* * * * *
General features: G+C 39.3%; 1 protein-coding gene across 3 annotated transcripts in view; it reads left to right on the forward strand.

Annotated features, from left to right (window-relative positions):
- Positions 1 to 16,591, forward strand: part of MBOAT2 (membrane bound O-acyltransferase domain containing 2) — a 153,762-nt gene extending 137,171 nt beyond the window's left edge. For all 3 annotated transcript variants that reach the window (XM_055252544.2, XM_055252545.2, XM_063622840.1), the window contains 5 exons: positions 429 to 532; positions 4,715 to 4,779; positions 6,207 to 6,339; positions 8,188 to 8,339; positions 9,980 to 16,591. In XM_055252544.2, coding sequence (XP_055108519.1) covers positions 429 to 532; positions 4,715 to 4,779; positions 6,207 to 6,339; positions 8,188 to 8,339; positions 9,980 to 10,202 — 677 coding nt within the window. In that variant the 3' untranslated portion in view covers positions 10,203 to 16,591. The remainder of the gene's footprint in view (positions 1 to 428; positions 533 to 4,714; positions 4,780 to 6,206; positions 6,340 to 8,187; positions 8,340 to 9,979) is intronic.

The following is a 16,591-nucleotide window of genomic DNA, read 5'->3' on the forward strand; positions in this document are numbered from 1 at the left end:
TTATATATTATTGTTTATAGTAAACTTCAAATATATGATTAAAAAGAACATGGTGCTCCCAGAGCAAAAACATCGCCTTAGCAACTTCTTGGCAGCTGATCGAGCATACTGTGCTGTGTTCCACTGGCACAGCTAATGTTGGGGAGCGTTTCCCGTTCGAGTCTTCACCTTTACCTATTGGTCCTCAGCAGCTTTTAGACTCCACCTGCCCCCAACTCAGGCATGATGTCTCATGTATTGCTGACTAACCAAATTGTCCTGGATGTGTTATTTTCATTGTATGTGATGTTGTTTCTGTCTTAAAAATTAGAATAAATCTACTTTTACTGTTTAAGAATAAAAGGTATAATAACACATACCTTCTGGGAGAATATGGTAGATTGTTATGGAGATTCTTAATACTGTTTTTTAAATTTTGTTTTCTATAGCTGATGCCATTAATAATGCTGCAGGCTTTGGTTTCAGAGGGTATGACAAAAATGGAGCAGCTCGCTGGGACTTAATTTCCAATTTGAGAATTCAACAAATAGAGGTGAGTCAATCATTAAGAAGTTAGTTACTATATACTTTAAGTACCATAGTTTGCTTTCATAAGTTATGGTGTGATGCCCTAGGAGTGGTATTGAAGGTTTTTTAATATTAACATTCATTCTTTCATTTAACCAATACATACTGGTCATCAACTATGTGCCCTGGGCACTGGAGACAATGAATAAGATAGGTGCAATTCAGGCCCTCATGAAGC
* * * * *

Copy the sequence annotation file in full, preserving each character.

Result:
General features: G+C 39.3%; 1 protein-coding gene across 3 annotated transcripts in view; it reads left to right on the forward strand.

Annotated features, from left to right (window-relative positions):
- Positions 1 to 16,591, forward strand: part of MBOAT2 (membrane bound O-acyltransferase domain containing 2) — a 153,762-nt gene extending 137,171 nt beyond the window's left edge. For all 3 annotated transcript variants that reach the window (XM_055252544.2, XM_055252545.2, XM_063622840.1), the window contains 5 exons: positions 429 to 532; positions 4,715 to 4,779; positions 6,207 to 6,339; positions 8,188 to 8,339; positions 9,980 to 16,591. In XM_055252544.2, coding sequence (XP_055108519.1) covers positions 429 to 532; positions 4,715 to 4,779; positions 6,207 to 6,339; positions 8,188 to 8,339; positions 9,980 to 10,202 — 677 coding nt within the window. In that variant the 3' untranslated portion in view covers positions 10,203 to 16,591. The remainder of the gene's footprint in view (positions 1 to 428; positions 533 to 4,714; positions 4,780 to 6,206; positions 6,340 to 8,187; positions 8,340 to 9,979) is intronic.

The following is a 16,591-nucleotide window of genomic DNA, read 5'->3' on the forward strand; positions in this document are numbered from 1 at the left end:
TTATATATTATTGTTTATAGTAAACTTCAAATATATGATTAAAAAGAACATGGTGCTCCCAGAGCAAAAACATCGCCTTAGCAACTTCTTGGCAGCTGATCGAGCATACTGTGCTGTGTTCCACTGGCACAGCTAATGTTGGGGAGCGTTTCCCGTTCGAGTCTTCACCTTTACCTATTGGTCCTCAGCAGCTTTTAGACTCCACCTGCCCCCAACTCAGGCATGATGTCTCATGTATTGCTGACTAACCAAATTGTCCTGGATGTGTTATTTTCATTGTATGTGATGTTGTTTCTGTCTTAAAAATTAGAATAAATCTACTTTTACTGTTTAAGAATAAAAGGTATAATAACACATACCTTCTGGGAGAATATGGTAGATTGTTATGGAGATTCTTAATACTGTTTTTTAAATTTTGTTTTCTATAGCTGATGCCATTAATAATGCTGCAGGCTTTGGTTTCAGAGGGTATGACAAAAATGGAGCAGCTCGCTGGGACTTAATTTCCAATTTGAGAATTCAACAAATAGAGGTGAGTCAATCATTAAGAAGTTAGTTACTATATACTTTAAGTACCATAGTTTGCTTTCATAAGTTATGGTGTGATGCCCTAGGAGTGGTATTGAAGGTTTTTTAATATTAACATTCATTCTTTCATTTAACCAATACATACTGGTCATCAACTATGTGCCCTGGGCACTGGAGACAATGAATAAGATAGGTGCAATTCAGGCCCTCATGAAGC